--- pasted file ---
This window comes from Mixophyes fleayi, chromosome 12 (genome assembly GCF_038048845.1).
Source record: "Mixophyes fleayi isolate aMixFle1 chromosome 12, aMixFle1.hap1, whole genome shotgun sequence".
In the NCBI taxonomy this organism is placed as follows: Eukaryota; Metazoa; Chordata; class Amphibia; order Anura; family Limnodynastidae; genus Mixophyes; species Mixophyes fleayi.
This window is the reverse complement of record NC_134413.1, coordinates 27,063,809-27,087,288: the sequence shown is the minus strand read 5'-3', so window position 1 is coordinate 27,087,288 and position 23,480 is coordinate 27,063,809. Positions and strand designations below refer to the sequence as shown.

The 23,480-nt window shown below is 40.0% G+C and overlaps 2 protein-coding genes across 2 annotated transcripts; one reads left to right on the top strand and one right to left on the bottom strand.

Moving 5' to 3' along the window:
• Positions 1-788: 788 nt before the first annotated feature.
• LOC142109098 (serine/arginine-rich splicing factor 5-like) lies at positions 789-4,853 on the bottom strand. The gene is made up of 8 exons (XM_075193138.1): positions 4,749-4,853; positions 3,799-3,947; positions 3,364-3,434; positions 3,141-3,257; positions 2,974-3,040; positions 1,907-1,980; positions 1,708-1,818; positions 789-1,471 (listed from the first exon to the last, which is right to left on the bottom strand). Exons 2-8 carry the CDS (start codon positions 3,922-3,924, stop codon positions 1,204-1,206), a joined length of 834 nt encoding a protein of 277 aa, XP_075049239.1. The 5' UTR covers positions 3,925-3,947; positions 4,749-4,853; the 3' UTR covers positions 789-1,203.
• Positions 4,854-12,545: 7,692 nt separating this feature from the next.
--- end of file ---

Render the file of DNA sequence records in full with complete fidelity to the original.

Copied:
This window comes from Mixophyes fleayi, chromosome 12 (genome assembly GCF_038048845.1).
Source record: "Mixophyes fleayi isolate aMixFle1 chromosome 12, aMixFle1.hap1, whole genome shotgun sequence".
In the NCBI taxonomy this organism is placed as follows: Eukaryota; Metazoa; Chordata; class Amphibia; order Anura; family Limnodynastidae; genus Mixophyes; species Mixophyes fleayi.
This window is the reverse complement of record NC_134413.1, coordinates 27,063,809-27,087,288: the sequence shown is the minus strand read 5'-3', so window position 1 is coordinate 27,087,288 and position 23,480 is coordinate 27,063,809. Positions and strand designations below refer to the sequence as shown.

The 23,480-nt window shown below is 40.0% G+C and overlaps 2 protein-coding genes across 2 annotated transcripts; one reads left to right on the top strand and one right to left on the bottom strand.

Moving 5' to 3' along the window:
• Positions 1-788: 788 nt before the first annotated feature.
• LOC142109098 (serine/arginine-rich splicing factor 5-like) lies at positions 789-4,853 on the bottom strand. The gene is made up of 8 exons (XM_075193138.1): positions 4,749-4,853; positions 3,799-3,947; positions 3,364-3,434; positions 3,141-3,257; positions 2,974-3,040; positions 1,907-1,980; positions 1,708-1,818; positions 789-1,471 (listed from the first exon to the last, which is right to left on the bottom strand). Exons 2-8 carry the CDS (start codon positions 3,922-3,924, stop codon positions 1,204-1,206), a joined length of 834 nt encoding a protein of 277 aa, XP_075049239.1. The 5' UTR covers positions 3,925-3,947; positions 4,749-4,853; the 3' UTR covers positions 789-1,203.
• Positions 4,854-12,545: 7,692 nt separating this feature from the next.